The British/Imperial inch as we know it today has a long and varied history, stretching back to ancient times, as does the foot. Different countries and empires and ages had different values, which you can read about here, here and here.

The inch is currently “defined” at 2.54 cm “exactly”, but there is no record of them measuring any king’s thumb to get that figure, so I’m guessing other factors convinced them to pick that value.

But as it happens, it is probably a good choice, because there’s a nice relationship between the Royal Cubit and the inch, via the Egyptian digit.

If we take, as I believe was the original case, a cubit as being 1/6 of the circumference of a circle with diameter one metre, then a digit will be one 28th of that.

Then we simply multiply by e/2, where e is the base of the natural logarithm.

That gives us 0.0254 m, or one inch.

From the digit to the inch.

We can simplify that down to the following, noting that both 12 and 28 were important numbers to the Egyptians.

pi and e inch formula

The Descent of Egyptian Rulers

The problem:

There is a lot of confusion about the actual lengths that Egyptians used to measure things.

For example, the Royal cubit is given as 0.51m to 0.55 m, which is quite a range. The cubit is quoted at “about 18 inches” or 44 or 45 cm, while the poor remen jumps between 0.3701 and 0.3750 m.

Then some sources claim that a cubit is 24 digits and the royal cubit 28 digits, while the best example of an actual cubit rod, in the Turin museum, clearly shows that the digits in the cubit are shorter than the extra four needed to make the royal cubit.

So why so much confusion?

Possible causes:

Having played around a lot with the numbers, in the process discovering or rediscovering assorted formulas both for the royal cubit and the parts of the cubit, with varying degrees of accuracy, some ideas bubbled up.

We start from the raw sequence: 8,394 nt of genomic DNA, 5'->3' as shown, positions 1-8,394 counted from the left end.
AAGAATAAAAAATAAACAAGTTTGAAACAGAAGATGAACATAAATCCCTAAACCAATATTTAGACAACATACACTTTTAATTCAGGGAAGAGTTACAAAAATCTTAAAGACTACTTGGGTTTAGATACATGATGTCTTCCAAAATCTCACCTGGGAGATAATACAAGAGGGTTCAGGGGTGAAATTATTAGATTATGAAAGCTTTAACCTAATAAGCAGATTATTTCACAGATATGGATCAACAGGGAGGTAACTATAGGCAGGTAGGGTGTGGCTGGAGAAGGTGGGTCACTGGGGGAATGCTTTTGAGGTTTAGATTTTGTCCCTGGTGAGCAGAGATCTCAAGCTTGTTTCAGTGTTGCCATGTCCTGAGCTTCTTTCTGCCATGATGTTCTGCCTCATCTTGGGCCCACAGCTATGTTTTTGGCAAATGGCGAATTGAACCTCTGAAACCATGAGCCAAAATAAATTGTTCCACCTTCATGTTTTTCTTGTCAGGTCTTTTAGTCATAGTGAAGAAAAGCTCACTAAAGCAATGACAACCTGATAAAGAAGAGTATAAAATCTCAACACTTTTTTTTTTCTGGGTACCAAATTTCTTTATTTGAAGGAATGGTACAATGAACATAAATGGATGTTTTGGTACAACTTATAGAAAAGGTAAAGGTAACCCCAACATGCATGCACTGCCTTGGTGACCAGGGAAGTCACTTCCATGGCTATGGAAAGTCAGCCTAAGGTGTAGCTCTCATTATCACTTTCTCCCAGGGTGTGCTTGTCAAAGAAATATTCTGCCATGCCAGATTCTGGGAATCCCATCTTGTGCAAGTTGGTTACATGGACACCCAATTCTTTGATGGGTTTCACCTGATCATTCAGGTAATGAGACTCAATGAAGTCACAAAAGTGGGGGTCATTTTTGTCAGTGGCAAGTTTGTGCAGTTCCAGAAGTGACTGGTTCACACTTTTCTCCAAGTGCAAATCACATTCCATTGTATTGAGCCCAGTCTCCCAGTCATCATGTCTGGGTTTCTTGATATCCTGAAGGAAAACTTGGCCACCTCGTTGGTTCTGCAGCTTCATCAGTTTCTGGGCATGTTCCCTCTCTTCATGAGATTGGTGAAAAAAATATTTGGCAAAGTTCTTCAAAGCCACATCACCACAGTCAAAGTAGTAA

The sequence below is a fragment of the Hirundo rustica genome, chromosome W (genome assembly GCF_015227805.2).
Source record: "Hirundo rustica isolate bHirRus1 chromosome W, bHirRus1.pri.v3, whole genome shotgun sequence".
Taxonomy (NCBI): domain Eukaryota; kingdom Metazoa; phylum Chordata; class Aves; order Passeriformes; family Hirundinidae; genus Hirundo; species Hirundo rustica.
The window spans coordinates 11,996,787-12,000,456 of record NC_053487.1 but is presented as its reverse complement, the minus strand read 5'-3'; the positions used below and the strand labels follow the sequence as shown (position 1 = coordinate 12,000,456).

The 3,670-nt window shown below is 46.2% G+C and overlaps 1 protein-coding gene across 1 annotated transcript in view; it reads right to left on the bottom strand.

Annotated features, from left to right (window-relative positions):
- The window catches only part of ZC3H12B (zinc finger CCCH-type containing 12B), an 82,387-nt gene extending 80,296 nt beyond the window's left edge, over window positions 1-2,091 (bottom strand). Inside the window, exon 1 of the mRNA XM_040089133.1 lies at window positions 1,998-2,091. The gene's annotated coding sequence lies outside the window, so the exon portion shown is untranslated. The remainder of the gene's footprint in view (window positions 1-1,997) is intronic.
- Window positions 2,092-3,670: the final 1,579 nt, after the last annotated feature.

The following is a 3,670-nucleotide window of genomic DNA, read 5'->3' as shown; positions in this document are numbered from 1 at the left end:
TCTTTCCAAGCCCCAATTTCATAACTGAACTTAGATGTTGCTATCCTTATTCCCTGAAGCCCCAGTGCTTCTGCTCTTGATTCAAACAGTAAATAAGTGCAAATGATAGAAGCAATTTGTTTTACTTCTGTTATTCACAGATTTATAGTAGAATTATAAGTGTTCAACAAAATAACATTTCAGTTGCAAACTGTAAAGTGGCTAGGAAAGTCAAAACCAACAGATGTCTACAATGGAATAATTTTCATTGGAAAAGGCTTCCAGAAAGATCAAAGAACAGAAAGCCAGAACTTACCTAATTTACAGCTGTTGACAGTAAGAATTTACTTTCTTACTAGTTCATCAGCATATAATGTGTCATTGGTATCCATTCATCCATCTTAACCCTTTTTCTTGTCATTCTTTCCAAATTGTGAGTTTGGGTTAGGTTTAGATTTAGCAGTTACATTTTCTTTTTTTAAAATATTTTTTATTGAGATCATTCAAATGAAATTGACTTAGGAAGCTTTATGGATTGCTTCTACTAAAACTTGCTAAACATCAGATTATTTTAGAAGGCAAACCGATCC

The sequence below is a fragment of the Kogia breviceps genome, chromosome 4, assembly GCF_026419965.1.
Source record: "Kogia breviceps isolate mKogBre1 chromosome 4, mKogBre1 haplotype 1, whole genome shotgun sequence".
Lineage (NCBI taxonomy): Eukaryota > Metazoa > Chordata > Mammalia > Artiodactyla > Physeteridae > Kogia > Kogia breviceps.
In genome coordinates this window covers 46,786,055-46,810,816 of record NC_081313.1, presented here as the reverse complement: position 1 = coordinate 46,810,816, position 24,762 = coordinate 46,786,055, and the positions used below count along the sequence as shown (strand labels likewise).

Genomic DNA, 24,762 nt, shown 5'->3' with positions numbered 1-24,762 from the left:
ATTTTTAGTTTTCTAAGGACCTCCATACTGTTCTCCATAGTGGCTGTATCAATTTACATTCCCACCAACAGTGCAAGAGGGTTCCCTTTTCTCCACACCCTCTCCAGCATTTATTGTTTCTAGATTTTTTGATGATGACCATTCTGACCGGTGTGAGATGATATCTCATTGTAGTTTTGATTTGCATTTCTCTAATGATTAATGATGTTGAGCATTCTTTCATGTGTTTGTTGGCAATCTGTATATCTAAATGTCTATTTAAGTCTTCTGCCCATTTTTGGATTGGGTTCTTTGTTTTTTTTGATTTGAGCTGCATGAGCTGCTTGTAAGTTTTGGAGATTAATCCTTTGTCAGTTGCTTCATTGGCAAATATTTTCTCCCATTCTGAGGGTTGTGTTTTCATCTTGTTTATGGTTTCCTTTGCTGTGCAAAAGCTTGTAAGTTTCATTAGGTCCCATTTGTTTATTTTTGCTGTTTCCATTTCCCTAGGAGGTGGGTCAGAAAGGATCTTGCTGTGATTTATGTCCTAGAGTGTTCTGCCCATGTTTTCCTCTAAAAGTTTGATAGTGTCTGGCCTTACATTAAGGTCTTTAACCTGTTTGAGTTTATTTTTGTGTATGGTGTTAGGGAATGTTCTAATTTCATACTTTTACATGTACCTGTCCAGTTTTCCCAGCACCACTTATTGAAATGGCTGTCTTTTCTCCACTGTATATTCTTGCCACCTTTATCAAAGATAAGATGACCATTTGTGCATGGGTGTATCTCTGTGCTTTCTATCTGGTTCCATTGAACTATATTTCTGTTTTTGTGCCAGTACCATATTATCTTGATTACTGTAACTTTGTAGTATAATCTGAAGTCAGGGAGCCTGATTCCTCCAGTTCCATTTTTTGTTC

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How Cubit and Royal Cubit are connected

The strange system the pyramid builders and/or the ancient Egyptians used for measuring has been bothering me for a while. On the one hand, we have the logical divisions of the cubit, into nice 15cm chunks and smaller, while on the other hand we have the royal cubit as π/6 which is a horrible irrational number.

So on the face of it it seems odd that there should be some relationship between a cubit at 0.4500m and a royal cubit at 0.5236+ m. The difference is 0.07356+, and trying ratios does not get us very far.

But my intuition was insisting that there must be some easy connection between the two. So I played around a bit, and noticed that cubit/royal cubit was around 0.8594, which rang a bell, as 0.5236 x phi is 0.8472.

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34 Ways to calculate the Royal Cubit

Updated versions of the different ways of approximating the cubit. Also includes separate table for Grand Metre (1 plus royal cubit) == 1.5236…. == 1.524.

These are done with pi, phi, e, roots and powers (usually of basic primes), as well as ln, log, sin, cos and tan.

See square roots, cube roots and ln(4) for formulas not shown below.

Changelog at the bottom.See also The Magical Mystical Royal Cubit for the Pretty Picture version.